Now let's check out a player who got sent back to the minors through the quirk of an old baseball rule. Harmon Killebrew played 22 seasons of baseball for the Washington Senators (later the Minnesota Twins) and the Kansas City Royals. He was a power hitter, known for both his number of home runs and his home-run distance. When he retired, he was second only to Babe Ruth for the most home runs in the American League and he had the most home runs hit by a right-hander. In his best season, 1969, Killebrew was chosen as the American League's MVP. An accomplished player, he also has the distinction of being a "bonus baby."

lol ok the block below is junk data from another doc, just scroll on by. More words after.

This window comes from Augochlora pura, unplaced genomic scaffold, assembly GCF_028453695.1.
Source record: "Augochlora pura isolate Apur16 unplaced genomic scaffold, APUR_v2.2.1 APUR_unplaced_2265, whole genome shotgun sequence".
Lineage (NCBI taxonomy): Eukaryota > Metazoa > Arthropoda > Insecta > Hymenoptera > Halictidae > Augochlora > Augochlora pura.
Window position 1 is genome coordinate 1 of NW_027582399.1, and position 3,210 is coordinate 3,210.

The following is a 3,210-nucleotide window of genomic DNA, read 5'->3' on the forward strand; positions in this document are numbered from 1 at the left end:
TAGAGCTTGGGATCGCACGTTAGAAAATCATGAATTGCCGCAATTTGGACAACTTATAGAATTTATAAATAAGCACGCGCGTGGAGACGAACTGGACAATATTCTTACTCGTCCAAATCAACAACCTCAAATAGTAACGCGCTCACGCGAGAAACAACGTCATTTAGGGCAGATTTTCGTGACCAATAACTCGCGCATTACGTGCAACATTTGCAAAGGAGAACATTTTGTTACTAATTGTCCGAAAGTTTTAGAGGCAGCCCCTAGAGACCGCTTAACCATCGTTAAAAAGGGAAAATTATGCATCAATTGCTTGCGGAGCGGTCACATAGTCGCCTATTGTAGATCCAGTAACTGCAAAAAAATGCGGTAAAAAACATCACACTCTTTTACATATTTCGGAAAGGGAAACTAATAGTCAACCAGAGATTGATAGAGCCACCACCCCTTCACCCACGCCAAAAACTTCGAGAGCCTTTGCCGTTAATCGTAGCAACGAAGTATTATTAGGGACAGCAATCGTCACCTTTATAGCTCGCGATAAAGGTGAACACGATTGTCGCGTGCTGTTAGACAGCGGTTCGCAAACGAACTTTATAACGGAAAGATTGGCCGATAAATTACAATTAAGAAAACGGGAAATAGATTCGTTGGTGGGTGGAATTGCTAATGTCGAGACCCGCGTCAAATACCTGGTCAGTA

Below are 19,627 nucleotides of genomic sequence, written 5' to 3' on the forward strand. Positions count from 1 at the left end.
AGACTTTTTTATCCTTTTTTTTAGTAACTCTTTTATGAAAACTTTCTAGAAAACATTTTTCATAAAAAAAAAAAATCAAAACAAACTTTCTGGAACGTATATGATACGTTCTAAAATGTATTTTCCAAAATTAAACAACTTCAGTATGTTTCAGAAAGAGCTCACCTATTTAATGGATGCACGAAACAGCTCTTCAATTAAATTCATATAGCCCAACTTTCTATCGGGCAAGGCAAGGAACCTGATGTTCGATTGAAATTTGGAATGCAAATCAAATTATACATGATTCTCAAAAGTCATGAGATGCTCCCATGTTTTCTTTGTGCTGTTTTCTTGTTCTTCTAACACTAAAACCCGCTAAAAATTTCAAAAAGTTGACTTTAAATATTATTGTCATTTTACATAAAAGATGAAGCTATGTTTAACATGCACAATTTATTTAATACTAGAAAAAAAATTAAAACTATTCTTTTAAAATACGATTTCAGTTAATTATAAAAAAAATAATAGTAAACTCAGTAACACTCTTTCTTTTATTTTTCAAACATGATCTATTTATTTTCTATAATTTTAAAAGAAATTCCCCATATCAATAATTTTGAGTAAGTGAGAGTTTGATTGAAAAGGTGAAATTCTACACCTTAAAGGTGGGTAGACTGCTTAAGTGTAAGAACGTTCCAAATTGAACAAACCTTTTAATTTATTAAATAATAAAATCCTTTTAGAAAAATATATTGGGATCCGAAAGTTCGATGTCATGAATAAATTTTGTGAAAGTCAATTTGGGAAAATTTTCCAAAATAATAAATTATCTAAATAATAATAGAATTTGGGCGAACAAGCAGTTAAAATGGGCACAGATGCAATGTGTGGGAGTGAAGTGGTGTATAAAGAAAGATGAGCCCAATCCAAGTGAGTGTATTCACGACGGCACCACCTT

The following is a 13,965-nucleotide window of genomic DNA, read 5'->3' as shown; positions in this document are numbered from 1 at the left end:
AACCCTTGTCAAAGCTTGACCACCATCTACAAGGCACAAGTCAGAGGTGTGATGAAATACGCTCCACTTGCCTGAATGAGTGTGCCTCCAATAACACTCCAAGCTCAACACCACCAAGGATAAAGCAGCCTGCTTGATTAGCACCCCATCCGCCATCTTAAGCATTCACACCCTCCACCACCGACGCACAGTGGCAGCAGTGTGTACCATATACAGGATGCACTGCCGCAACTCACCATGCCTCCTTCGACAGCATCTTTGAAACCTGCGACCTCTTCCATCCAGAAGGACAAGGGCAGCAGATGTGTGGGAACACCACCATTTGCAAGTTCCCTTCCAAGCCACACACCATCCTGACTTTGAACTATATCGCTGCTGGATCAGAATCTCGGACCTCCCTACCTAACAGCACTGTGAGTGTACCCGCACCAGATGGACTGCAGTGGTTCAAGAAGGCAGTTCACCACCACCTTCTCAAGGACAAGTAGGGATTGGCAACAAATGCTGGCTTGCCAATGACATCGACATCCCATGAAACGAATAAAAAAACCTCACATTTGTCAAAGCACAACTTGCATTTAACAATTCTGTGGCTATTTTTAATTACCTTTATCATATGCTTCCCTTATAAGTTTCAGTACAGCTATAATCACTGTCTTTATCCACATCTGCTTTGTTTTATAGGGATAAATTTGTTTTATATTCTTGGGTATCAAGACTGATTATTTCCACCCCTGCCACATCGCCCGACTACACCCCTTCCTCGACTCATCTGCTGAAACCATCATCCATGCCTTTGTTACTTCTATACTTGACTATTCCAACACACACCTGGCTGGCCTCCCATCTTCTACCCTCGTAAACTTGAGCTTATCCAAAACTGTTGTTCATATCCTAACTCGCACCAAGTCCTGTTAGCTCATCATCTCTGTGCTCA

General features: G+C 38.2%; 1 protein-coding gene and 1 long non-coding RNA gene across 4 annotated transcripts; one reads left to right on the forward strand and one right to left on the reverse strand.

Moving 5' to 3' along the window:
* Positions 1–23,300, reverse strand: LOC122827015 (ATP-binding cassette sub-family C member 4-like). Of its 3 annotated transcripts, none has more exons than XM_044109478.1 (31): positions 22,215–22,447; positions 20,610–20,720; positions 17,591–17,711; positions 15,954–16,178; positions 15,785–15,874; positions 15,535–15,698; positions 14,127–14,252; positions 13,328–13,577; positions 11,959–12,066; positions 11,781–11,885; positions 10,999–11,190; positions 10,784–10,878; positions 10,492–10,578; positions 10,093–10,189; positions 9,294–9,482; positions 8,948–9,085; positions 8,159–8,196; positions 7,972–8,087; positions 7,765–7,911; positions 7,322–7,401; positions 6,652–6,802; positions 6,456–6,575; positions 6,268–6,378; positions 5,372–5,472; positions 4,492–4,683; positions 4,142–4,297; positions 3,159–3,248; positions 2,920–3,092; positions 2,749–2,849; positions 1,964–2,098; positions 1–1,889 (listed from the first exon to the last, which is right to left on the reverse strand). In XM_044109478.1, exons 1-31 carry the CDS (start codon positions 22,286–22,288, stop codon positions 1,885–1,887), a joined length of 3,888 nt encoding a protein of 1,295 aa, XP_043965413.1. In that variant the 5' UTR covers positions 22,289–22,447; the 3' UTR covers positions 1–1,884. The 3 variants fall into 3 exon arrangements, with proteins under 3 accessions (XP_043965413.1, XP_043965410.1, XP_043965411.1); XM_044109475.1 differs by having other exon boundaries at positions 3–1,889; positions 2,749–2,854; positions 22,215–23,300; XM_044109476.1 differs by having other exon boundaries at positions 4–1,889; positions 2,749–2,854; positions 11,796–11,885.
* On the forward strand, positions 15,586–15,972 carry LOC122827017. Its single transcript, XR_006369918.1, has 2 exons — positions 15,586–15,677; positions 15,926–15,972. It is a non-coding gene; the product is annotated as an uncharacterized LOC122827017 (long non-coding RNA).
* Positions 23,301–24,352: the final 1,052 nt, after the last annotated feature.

Killebrew signed a contract with the Senators in 1954, which included a hefty signing bonus. The Bonus Rule (which ended in 1965 when major league baseball created the draft) stated that if you gave a player a signing bonus of more than $4,000, he had to stay on your 40-man roster for two full seasons before he could be sent down to the minors. If you violated the rule, then another team could claim the player. MLB instituted this rule to keep teams with the most money from luring the best players with big bonuses and then "storing" them in the minor leagues. So players who signed under this rule often went straight to the majors, and those who were signed under the strictest version of the rule were known as "bonus babies." Killebrew is the only bonus baby who went on to become a Hall of Famer that spent time in the minors at all. His playing was uneven, and he was sent down to the minors at the end of his second season. Killebrew struggled for the next two years as well, moving up and down within the farm-team system and playing just 22 games for the Senators. He became a major leaguer for good in 1959, which was his breakout season.